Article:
Berlin | The German Minister of Health spoke out on Thursday in favor of the start of easing before the end of winter of restrictive measures linked to the COVID-19 pandemic.
“We cannot stay in this harsh confinement all winter, our society would not take it well,” Jens Spahn told regional press group Funke, as public impatience grows stronger. .
In addition, “the figures are encouraging, we are seeing a significant downward trend in new infections,” added the Minister.
Chancellor Angela Merkel, for her part, evoked, without giving a date, solutions to gradually reopen schools, during a citizen dialogue with families and mothers raising their children alone, for whom the restrictive measures in vigor are particularly trying.
“The objective is as much as possible of normality as quickly as possible”, she assured, citing as a possible first step the organization of alternating courses, like what is happening in Austria.
The current situation “puts our nerves on edge”, she admitted. “I never wished I had to make such decisions,” she added.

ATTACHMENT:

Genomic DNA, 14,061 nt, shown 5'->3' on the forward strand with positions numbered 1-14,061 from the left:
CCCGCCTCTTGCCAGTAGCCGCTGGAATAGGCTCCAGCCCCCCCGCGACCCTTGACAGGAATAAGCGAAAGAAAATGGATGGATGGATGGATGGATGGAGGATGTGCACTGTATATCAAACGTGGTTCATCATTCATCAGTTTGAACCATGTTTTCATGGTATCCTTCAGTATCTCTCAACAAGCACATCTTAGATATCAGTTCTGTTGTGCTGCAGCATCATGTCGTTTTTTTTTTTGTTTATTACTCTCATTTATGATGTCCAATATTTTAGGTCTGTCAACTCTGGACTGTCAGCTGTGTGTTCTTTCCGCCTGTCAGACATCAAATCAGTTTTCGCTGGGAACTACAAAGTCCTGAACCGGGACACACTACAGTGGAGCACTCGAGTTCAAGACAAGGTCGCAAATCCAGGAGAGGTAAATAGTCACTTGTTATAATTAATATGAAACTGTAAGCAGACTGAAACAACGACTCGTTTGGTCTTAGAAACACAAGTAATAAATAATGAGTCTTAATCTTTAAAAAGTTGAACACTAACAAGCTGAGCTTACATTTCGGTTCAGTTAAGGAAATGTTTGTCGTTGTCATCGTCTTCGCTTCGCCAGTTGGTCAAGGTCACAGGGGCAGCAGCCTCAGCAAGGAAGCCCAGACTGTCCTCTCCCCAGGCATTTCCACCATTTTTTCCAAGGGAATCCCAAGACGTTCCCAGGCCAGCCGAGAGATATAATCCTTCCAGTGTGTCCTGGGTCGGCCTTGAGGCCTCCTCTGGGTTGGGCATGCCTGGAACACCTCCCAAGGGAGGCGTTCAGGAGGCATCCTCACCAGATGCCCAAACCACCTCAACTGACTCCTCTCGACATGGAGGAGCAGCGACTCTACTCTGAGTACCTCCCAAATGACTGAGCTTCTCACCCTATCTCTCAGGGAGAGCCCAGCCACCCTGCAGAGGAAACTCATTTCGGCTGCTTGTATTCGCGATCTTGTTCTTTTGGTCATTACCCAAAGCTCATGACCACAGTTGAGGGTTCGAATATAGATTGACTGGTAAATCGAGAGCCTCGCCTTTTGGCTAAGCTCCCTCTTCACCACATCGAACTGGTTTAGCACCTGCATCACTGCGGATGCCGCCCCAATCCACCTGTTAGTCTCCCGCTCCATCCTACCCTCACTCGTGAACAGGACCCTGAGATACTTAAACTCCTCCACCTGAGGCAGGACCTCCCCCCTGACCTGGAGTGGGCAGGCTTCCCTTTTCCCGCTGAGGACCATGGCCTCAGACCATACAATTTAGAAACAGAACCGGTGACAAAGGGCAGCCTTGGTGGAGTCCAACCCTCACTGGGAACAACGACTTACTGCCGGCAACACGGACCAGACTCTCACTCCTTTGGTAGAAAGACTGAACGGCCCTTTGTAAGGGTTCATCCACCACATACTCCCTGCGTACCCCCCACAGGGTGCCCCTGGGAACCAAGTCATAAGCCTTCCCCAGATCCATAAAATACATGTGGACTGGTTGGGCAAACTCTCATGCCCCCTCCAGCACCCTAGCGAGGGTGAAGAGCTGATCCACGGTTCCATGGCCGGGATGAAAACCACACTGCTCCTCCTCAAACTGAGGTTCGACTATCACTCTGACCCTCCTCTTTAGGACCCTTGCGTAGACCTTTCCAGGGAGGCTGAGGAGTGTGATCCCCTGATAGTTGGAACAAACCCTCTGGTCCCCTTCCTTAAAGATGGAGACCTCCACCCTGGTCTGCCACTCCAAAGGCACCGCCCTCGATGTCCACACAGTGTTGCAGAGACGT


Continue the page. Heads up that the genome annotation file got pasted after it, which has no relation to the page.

The so-called incidence rate, namely the average number of new infections per 100,000 inhabitants, fell below 100, to 87 on Thursday, and is approaching 50, the threshold desired by the authorities, below which the easing of the partial containment in place in Germany is possible.
However, the Minister of Health did not want to commit to a start of deconfinement as of February, while the restrictions have for the moment been programmed to last until the 14 of the current month.
“It is not possible to pronounce with certainty on the situation in which we will find ourselves on February 14”, warned Mr. Spahn.
Currently, the Germans are invited to avoid contact as much as possible, with the spread of teleworking, the closure of schools, kindergartens, non-food shops, restaurants, bars, cultural and sporting places, as well as a strict restriction on meetings.
Several virologists have warned against a premature exit from confinement, in particular because of the risk posed by the variants of the virus responsible for the disease of COVID-19.